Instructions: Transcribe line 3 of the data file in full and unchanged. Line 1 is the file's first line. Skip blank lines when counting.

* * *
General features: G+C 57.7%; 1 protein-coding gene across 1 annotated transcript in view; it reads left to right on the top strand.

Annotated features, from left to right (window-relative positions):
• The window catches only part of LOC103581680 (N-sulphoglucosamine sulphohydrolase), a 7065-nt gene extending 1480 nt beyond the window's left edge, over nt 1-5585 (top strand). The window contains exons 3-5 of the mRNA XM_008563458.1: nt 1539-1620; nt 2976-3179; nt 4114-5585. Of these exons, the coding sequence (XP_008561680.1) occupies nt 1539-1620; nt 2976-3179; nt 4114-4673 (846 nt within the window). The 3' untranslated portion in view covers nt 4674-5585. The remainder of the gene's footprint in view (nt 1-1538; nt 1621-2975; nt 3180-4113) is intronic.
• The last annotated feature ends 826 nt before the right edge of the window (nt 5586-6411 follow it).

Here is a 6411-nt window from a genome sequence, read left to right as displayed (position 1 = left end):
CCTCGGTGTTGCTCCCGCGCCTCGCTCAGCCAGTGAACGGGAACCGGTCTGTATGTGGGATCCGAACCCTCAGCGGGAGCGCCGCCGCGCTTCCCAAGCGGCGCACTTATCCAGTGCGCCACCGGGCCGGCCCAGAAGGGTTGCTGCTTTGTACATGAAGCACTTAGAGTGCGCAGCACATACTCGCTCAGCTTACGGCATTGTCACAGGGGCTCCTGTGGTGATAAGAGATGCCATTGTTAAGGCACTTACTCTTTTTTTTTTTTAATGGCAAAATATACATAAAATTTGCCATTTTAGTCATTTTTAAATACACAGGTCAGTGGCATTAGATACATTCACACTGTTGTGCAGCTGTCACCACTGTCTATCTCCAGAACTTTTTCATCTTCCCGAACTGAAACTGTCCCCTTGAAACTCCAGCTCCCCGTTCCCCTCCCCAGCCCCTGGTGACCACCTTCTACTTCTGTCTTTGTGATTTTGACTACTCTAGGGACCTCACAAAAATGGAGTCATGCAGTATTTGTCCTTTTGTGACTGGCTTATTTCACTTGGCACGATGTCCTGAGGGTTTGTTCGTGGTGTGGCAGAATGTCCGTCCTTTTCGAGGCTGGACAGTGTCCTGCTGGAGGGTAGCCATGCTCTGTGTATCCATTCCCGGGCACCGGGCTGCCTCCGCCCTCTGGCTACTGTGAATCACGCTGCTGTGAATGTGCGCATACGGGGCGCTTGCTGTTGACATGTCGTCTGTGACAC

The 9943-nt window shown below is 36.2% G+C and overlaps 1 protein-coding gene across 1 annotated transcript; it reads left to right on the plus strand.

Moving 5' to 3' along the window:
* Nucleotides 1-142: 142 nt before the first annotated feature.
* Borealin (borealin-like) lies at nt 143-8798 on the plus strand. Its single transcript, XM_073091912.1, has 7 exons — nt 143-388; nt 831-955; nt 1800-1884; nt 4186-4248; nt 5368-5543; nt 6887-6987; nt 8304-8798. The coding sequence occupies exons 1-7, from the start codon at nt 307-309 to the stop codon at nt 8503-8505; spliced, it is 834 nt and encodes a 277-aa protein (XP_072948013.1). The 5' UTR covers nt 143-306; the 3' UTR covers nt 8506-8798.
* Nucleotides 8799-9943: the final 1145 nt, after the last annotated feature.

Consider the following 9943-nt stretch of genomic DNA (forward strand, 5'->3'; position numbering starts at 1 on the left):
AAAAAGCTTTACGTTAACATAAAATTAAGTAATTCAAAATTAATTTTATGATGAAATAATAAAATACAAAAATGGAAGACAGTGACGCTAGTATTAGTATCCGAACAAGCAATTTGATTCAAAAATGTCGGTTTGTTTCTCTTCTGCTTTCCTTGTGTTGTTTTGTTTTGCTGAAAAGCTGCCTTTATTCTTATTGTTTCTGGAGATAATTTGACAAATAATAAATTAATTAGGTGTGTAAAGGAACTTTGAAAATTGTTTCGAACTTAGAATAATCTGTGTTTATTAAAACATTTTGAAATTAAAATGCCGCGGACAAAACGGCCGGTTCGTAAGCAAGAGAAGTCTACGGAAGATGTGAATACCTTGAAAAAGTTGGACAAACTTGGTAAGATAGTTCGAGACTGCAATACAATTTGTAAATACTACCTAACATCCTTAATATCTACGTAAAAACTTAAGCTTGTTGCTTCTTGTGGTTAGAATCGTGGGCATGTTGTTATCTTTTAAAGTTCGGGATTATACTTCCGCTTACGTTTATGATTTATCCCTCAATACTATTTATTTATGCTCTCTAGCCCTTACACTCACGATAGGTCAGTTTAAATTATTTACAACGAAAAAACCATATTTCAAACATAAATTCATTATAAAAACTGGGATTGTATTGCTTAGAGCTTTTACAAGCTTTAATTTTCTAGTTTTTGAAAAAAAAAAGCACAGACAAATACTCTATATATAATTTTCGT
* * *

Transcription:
• The window catches only part of LOC103581680 (N-sulphoglucosamine sulphohydrolase), a 7065-nt gene extending 1480 nt beyond the window's left edge, over nt 1-5585 (top strand). The window contains exons 3-5 of the mRNA XM_008563458.1: nt 1539-1620; nt 2976-3179; nt 4114-5585. Of these exons, the coding sequence (XP_008561680.1) occupies nt 1539-1620; nt 2976-3179; nt 4114-4673 (846 nt within the window). The 3' untranslated portion in view covers nt 4674-5585. The remainder of the gene's footprint in view (nt 1-1538; nt 1621-2975; nt 3180-4113) is intronic.